“There’s been a lot of talk about frontline workers and hospital workers. Those people are just about—excuse the pun—run off their feet. They really are. And they’re doing such a tremendous job. I wish that people outside the hospital could see it. Having seen what those people have to do and the dedication they put into it, I think it’s important that you make your contribution to recognize what they are doing for the population in general.”
—Keith Ashton, grateful patient
If you ask 81-year-old Keith Ashton why he runs, he’ll tell you it’s for those who have been literally ‘run off their feet’ keeping our community healthy in the pandemic—our hospital heroes. This Saturday, May 1st, Keith will run a half marathon to help raise funds for local hospitals, only a year after he himself was a patient with COVID-19.
Keith, his running partner Connie, and members of his running group The Happy Feet, will complete a 21-kilometre route as the culmination of his fundraising efforts for the Victoria Hospitals Foundation’s It’s Critical campaign. The route will detour to include Keith’s Fairfield street so his wife Andrea can join for the final push to the finish line at Mile 0 in James Bay.
It all began after Keith completed his first full marathon in 2019. He and members of The Happy Feet were training and registered for the Vancouver Marathon, set for May 2020. “We were so excited,” he shares.
But shortly after returning from a trip to the United Kingdom in March of 2020, Keith became ill. Two weeks later, he was admitted to Royal Jubilee Hospital and was told he had tested positive for COVID-19. Keith would spend two weeks in hospital before being released. He managed to avoid needing critical care, but just barely.
Today, he warns people that COVID-19 is real. “It’s not something that you play around with. If you get this thing, you could be in real, serious trouble. And I don’t think people realize it because they’ve never had it.”
Once he was back up and running, so to speak, Keith was inspired to give back to the people who helped him, including his physician Dr. Kerrie, who is also a runner. Keith returned to his passion slowly, on the advice of his caregivers, “it was run a block, walk a block, run a block, walk a block, then run two, walk a block and so on, getting back into it that way.”
But then another hurdle found its way into Keith’s path.
Last November, while on a run with one of his group, Keith noticed a bit of chest pain. The early signs of a heart incident. Andrea credits his running buddy with saving Keith’s life. “She took such good care of him, and in spite of his protesting she called for an ambulance. I’m really grateful that she did.”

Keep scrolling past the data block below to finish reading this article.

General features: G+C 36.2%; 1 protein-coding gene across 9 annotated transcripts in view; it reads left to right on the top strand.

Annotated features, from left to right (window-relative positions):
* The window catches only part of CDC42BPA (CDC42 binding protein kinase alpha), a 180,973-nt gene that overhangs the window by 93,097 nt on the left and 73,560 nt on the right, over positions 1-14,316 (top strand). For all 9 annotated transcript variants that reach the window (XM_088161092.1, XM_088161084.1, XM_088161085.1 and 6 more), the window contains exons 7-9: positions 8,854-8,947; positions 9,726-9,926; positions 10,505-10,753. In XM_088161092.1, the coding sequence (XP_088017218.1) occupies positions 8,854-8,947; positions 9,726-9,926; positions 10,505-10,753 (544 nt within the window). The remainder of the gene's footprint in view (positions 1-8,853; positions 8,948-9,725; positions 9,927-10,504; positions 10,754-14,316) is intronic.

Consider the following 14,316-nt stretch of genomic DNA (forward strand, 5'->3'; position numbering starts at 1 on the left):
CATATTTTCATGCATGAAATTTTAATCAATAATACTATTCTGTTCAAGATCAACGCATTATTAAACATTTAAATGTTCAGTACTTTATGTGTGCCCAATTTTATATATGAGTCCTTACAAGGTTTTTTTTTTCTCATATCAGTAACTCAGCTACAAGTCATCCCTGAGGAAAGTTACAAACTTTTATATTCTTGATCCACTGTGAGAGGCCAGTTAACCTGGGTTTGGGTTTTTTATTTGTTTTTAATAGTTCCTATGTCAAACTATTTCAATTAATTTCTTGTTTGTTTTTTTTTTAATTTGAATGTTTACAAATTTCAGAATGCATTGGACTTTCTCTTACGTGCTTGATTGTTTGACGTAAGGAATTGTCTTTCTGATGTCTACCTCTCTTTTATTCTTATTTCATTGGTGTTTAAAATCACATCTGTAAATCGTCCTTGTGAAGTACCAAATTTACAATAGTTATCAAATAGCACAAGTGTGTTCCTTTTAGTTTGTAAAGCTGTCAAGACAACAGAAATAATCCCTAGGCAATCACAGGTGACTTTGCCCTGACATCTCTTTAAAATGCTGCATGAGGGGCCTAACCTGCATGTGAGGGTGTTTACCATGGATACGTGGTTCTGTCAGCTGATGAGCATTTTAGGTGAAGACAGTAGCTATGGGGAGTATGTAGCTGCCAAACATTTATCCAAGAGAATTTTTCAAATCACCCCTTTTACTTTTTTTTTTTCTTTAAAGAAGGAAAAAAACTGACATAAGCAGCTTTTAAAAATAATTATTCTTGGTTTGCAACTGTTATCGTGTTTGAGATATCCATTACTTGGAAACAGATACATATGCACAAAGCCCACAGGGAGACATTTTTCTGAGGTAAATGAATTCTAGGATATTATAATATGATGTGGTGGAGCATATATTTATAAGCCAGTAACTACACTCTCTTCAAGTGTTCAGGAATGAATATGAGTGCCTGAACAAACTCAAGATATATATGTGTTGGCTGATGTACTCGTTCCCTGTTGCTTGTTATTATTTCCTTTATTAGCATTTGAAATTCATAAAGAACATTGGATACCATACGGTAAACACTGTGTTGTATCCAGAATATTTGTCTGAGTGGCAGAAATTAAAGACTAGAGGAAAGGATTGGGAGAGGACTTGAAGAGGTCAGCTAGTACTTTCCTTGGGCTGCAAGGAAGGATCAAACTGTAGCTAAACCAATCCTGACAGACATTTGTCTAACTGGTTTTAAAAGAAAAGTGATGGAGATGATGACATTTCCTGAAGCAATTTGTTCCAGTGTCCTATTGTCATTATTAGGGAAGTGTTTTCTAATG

Keith found himself back at Royal Jubilee Hospital, this time waiting for a procedure that would put two stents into his artery. “I steered clear of hospitals for 40 years and then suddenly within the space of 12 months, I was in twice. I really received excellent care.”
That care inspired Keith to start his own fundraising campaign for It’s Critical. That, and the realization that he may have needed the new High Acuity Unit that it will help fund. “The doctors were great, the staff in the hospitals were great. This is just a way of giving something back.”
Connie, Keith’s running partner and inspiration, set up the “Run with the Rabbit” campaign in just a few clicks using VHF’s new online fundraising program. The title plays off of the group’s pet name for Keith—inspired by his Energizer Bunny-like energy.
Are you inspired to create your own fundraiser?
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By creating an account on JustGiving.com, you can set up your own custom fundraising webpage to raise money for a birthday or wedding, to support a fitness challenge, to pay tribute to a loved one, or for another unique peer-to-peer fundraiser.
Five months out of hospital and only a week out from his half marathon, Keith has inspired more than just donations. “I’ve got about six or seven ladies who run with me. Some of them doubted whether they could do a half-marathon, but they’ve all insisted that on Saturday, the 1st of May, they’re going to run with me, safely spaced of course. So if it got them out there to do something that they didn’t know they could do, I’m happy for that.”
And as for his hopes to run a full marathon again, Keith says it’s not out of the question. “My doctors and I are hopeful that my full marathon will come a little further down the way. So at the moment I’m working with the half-marathon.”
You can support Keith’s fundraising run for It’s Critical and find more information about the campaign to expand critical care via the links below.